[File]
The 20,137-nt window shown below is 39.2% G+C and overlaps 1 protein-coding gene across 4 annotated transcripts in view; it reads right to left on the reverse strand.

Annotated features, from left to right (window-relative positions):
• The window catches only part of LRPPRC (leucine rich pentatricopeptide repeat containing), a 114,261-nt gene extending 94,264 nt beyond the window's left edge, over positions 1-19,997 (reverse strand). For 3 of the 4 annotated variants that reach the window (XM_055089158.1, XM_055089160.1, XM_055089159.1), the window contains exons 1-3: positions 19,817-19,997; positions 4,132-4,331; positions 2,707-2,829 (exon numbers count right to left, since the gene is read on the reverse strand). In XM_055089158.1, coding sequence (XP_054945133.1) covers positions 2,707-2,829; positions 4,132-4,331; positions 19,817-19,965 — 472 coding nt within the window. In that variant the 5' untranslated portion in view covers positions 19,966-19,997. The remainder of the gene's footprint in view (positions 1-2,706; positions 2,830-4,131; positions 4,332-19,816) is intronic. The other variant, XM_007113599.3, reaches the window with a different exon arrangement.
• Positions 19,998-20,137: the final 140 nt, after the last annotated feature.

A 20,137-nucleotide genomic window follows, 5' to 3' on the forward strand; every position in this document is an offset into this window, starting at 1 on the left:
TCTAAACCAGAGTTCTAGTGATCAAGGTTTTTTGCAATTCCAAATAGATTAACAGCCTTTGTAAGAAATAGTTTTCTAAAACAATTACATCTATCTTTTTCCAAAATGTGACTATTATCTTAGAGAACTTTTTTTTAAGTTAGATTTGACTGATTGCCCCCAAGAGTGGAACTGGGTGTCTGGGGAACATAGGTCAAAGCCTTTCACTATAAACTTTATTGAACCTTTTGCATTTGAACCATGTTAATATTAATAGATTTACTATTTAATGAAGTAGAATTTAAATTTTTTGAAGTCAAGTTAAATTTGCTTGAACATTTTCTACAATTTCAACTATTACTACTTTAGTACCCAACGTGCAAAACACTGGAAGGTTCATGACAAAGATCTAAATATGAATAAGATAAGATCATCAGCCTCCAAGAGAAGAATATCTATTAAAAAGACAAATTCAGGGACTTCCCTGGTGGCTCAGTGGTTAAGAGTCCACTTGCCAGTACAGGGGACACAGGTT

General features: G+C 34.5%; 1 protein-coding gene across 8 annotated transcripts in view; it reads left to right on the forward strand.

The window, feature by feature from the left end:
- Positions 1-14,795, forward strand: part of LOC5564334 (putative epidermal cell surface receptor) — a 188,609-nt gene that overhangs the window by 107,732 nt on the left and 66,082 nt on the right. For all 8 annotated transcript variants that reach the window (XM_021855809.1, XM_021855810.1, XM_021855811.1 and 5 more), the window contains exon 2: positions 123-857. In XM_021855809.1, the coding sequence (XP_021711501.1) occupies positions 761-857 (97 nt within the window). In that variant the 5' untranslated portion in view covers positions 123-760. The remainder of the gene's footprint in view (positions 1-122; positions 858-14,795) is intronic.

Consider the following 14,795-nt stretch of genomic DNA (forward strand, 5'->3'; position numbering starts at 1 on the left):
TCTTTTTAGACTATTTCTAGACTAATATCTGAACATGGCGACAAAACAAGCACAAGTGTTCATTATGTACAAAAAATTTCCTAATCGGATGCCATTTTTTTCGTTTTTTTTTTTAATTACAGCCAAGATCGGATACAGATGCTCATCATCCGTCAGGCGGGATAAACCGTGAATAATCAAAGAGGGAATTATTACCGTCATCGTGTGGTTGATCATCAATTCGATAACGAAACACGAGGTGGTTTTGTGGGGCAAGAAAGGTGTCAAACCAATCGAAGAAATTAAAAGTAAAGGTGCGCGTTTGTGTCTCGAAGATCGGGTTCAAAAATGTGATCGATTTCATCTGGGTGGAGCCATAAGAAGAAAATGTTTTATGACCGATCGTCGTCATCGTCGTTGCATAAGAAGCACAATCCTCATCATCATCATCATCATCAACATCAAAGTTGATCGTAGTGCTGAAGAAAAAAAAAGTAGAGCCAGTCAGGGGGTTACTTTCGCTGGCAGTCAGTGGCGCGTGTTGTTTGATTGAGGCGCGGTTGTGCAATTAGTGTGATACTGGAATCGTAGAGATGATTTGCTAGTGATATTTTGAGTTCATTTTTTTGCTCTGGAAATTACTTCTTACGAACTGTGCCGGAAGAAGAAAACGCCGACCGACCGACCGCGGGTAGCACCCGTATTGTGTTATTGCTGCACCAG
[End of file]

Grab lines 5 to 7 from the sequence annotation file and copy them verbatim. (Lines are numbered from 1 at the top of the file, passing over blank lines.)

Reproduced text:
A 20,137-nucleotide genomic window follows, 5' to 3' on the forward strand; every position in this document is an offset into this window, starting at 1 on the left:
TCTAAACCAGAGTTCTAGTGATCAAGGTTTTTTGCAATTCCAAATAGATTAACAGCCTTTGTAAGAAATAGTTTTCTAAAACAATTACATCTATCTTTTTCCAAAATGTGACTATTATCTTAGAGAACTTTTTTTTAAGTTAGATTTGACTGATTGCCCCCAAGAGTGGAACTGGGTGTCTGGGGAACATAGGTCAAAGCCTTTCACTATAAACTTTATTGAACCTTTTGCATTTGAACCATGTTAATATTAATAGATTTACTATTTAATGAAGTAGAATTTAAATTTTTTGAAGTCAAGTTAAATTTGCTTGAACATTTTCTACAATTTCAACTATTACTACTTTAGTACCCAACGTGCAAAACACTGGAAGGTTCATGACAAAGATCTAAATATGAATAAGATAAGATCATCAGCCTCCAAGAGAAGAATATCTATTAAAAAGACAAATTCAGGGACTTCCCTGGTGGCTCAGTGGTTAAGAGTCCACTTGCCAGTACAGGGGACACAGGTT

General features: G+C 34.5%; 1 protein-coding gene across 8 annotated transcripts in view; it reads left to right on the forward strand.